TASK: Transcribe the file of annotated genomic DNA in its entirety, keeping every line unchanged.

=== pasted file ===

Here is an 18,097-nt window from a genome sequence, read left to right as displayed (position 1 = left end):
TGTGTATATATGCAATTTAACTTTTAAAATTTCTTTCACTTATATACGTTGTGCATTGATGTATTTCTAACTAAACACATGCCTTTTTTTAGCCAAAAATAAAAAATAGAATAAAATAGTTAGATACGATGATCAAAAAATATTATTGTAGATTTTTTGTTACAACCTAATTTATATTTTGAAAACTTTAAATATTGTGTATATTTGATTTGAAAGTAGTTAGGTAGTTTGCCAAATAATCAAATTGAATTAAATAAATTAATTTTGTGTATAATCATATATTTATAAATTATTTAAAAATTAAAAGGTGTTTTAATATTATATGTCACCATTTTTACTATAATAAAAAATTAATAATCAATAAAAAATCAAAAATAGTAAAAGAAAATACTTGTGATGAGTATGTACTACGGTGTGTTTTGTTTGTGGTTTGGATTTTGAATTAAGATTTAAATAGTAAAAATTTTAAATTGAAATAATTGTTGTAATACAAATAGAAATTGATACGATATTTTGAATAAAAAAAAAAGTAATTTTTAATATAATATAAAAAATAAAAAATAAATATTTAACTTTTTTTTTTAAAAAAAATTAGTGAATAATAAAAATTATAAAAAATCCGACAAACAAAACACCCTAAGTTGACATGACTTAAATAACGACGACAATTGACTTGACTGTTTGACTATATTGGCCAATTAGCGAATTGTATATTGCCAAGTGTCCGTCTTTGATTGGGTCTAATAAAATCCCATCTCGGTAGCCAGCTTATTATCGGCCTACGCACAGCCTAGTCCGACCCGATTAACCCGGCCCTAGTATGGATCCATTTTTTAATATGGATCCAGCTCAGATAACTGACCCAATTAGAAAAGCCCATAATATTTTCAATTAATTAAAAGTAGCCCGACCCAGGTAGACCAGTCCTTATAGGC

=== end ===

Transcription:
Here is an 18,097-nt window from a genome sequence, read left to right as displayed (position 1 = left end):
TGTGTATATATGCAATTTAACTTTTAAAATTTCTTTCACTTATATACGTTGTGCATTGATGTATTTCTAACTAAACACATGCCTTTTTTTAGCCAAAAATAAAAAATAGAATAAAATAGTTAGATACGATGATCAAAAAATATTATTGTAGATTTTTTGTTACAACCTAATTTATATTTTGAAAACTTTAAATATTGTGTATATTTGATTTGAAAGTAGTTAGGTAGTTTGCCAAATAATCAAATTGAATTAAATAAATTAATTTTGTGTATAATCATATATTTATAAATTATTTAAAAATTAAAAGGTGTTTTAATATTATATGTCACCATTTTTACTATAATAAAAAATTAATAATCAATAAAAAATCAAAAATAGTAAAAGAAAATACTTGTGATGAGTATGTACTACGGTGTGTTTTGTTTGTGGTTTGGATTTTGAATTAAGATTTAAATAGTAAAAATTTTAAATTGAAATAATTGTTGTAATACAAATAGAAATTGATACGATATTTTGAATAAAAAAAAAAGTAATTTTTAATATAATATAAAAAATAAAAAATAAATATTTAACTTTTTTTTTTAAAAAAAATTAGTGAATAATAAAAATTATAAAAAATCCGACAAACAAAACACCCTAAGTTGACATGACTTAAATAACGACGACAATTGACTTGACTGTTTGACTATATTGGCCAATTAGCGAATTGTATATTGCCAAGTGTCCGTCTTTGATTGGGTCTAATAAAATCCCATCTCGGTAGCCAGCTTATTATCGGCCTACGCACAGCCTAGTCCGACCCGATTAACCCGGCCCTAGTATGGATCCATTTTTTAATATGGATCCAGCTCAGATAACTGACCCAATTAGAAAAGCCCATAATATTTTCAATTAATTAAAAGTAGCCCGACCCAGGTAGACCAGTCCTTATAGGC